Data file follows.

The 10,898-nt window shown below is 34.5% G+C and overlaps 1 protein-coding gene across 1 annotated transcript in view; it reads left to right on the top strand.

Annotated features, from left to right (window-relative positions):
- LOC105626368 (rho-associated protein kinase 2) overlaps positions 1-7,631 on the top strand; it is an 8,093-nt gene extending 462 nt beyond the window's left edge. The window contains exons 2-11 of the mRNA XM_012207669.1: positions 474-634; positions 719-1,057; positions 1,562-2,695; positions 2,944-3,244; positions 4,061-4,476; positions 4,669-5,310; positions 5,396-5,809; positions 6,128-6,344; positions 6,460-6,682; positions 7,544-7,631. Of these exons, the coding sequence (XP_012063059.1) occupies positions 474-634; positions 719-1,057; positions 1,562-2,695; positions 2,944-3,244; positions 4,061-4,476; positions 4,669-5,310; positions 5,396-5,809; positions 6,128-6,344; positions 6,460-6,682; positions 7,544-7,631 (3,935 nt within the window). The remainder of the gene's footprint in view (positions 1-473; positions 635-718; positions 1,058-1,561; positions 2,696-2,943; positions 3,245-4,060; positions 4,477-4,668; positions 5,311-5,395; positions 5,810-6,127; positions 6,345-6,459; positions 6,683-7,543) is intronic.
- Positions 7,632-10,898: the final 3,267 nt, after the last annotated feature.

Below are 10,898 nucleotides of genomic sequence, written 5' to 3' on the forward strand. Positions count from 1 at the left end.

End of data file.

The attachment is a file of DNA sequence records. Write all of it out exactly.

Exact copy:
The 10,898-nt window shown below is 34.5% G+C and overlaps 1 protein-coding gene across 1 annotated transcript in view; it reads left to right on the top strand.

Annotated features, from left to right (window-relative positions):
- LOC105626368 (rho-associated protein kinase 2) overlaps positions 1-7,631 on the top strand; it is an 8,093-nt gene extending 462 nt beyond the window's left edge. The window contains exons 2-11 of the mRNA XM_012207669.1: positions 474-634; positions 719-1,057; positions 1,562-2,695; positions 2,944-3,244; positions 4,061-4,476; positions 4,669-5,310; positions 5,396-5,809; positions 6,128-6,344; positions 6,460-6,682; positions 7,544-7,631. Of these exons, the coding sequence (XP_012063059.1) occupies positions 474-634; positions 719-1,057; positions 1,562-2,695; positions 2,944-3,244; positions 4,061-4,476; positions 4,669-5,310; positions 5,396-5,809; positions 6,128-6,344; positions 6,460-6,682; positions 7,544-7,631 (3,935 nt within the window). The remainder of the gene's footprint in view (positions 1-473; positions 635-718; positions 1,058-1,561; positions 2,696-2,943; positions 3,245-4,060; positions 4,477-4,668; positions 5,311-5,395; positions 5,810-6,127; positions 6,345-6,459; positions 6,683-7,543) is intronic.
- Positions 7,632-10,898: the final 3,267 nt, after the last annotated feature.

Below are 10,898 nucleotides of genomic sequence, written 5' to 3' on the forward strand. Positions count from 1 at the left end.